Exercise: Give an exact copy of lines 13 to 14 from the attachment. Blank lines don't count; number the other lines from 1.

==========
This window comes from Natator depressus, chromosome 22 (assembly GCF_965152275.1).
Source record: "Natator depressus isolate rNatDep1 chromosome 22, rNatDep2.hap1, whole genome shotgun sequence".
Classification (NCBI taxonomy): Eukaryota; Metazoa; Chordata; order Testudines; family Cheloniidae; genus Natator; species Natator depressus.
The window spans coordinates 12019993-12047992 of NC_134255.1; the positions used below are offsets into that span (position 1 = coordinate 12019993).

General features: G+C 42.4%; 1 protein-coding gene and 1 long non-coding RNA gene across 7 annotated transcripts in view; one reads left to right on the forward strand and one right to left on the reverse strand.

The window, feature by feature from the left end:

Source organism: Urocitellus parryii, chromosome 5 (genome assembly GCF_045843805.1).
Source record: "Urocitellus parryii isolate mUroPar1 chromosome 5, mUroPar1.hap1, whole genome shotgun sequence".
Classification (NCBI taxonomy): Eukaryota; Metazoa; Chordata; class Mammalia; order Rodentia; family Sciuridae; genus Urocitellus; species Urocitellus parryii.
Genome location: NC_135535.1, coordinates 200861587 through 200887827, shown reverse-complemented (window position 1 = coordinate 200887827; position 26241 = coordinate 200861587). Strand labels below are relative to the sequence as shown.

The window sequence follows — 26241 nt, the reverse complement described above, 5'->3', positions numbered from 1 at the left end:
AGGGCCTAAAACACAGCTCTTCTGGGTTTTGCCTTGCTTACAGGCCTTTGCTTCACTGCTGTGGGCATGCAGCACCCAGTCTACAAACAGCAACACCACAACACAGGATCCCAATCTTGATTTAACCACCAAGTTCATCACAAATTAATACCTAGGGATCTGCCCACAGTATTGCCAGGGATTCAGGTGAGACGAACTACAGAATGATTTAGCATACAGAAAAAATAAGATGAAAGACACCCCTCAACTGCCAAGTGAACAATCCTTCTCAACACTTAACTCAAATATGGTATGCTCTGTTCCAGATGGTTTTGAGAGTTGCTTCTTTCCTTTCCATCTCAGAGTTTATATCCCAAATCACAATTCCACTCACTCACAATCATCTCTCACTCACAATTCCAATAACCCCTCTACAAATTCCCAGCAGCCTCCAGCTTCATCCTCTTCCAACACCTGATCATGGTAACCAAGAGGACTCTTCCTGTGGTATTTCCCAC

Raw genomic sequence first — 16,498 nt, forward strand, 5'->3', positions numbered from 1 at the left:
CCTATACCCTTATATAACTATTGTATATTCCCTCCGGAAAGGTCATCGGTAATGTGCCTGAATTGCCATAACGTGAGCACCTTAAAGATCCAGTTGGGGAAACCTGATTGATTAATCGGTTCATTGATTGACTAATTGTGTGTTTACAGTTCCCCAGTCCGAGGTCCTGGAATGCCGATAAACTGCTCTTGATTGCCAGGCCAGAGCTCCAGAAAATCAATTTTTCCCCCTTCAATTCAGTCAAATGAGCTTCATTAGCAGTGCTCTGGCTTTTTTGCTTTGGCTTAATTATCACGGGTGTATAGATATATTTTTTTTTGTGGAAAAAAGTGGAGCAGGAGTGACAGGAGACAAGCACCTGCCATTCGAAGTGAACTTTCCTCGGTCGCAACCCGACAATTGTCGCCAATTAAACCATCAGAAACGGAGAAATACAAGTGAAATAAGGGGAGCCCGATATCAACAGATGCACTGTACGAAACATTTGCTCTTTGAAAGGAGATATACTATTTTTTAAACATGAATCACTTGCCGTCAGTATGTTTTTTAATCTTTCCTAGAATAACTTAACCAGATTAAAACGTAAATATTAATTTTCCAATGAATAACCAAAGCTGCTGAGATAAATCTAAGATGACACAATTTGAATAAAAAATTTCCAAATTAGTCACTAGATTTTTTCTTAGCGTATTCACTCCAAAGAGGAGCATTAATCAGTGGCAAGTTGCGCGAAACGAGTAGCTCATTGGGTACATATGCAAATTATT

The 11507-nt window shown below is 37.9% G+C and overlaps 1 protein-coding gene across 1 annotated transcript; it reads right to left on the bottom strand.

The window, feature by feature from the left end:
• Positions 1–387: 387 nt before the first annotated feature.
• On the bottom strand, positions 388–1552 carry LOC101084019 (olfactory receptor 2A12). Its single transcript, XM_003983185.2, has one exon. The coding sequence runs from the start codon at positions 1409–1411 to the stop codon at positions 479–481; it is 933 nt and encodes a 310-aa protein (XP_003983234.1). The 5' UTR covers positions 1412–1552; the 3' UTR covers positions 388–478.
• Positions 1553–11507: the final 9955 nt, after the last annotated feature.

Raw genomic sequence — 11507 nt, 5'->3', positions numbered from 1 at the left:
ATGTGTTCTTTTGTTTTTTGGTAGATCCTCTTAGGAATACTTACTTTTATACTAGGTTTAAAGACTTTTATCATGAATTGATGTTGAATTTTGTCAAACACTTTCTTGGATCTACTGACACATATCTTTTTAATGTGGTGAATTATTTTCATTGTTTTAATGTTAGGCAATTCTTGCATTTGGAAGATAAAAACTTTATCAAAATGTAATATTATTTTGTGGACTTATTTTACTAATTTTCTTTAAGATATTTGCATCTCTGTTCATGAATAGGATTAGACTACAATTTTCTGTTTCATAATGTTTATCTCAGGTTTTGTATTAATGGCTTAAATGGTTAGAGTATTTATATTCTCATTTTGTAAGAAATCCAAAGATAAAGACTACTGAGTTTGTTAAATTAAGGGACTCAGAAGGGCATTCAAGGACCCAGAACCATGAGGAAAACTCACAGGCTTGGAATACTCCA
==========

Raw genomic sequence first — 16,498 nt, forward strand, 5'->3', positions numbered from 1 at the left:
CCTATACCCTTATATAACTATTGTATATTCCCTCCGGAAAGGTCATCGGTAATGTGCCTGAATTGCCATAACGTGAGCACCTTAAAGATCCAGTTGGGGAAACCTGATTGATTAATCGGTTCATTGATTGACTAATTGTGTGTTTACAGTTCCCCAGTCCGAGGTCCTGGAATGCCGATAAACTGCTCTTGATTGCCAGGCCAGAGCTCCAGAAAATCAATTTTTCCCCCTTCAATTCAGTCAAATGAGCTTCATTAGCAGTGCTCTGGCTTTTTTGCTTTGGCTTAATTATCACGGGTGTATAGATATATTTTTTTTTGTGGAAAAAAGTGGAGCAGGAGTGACAGGAGACAAGCACCTGCCATTCGAAGTGAACTTTCCTCGGTCGCAACCCGACAATTGTCGCCAATTAAACCATCAGAAACGGAGAAATACAAGTGAAATAAGGGGAGCCCGATATCAACAGATGCACTGTACGAAACATTTGCTCTTTGAAAGGAGATATACTATTTTTTAAACATGAATCACTTGCCGTCAGTATGTTTTTTAATCTTTCCTAGAATAACTTAACCAGATTAAAACGTAAATATTAATTTTCCAATGAATAACCAAAGCTGCTGAGATAAATCTAAGATGACACAATTTGAATAAAAAATTTCCAAATTAGTCACTAGATTTTTTCTTAGCGTATTCACTCCAAAGAGGAGCATTAATCAGTGGCAAGTTGCGCGAAACGAGTAGCTCATTGGGTACATATGCAAATTATT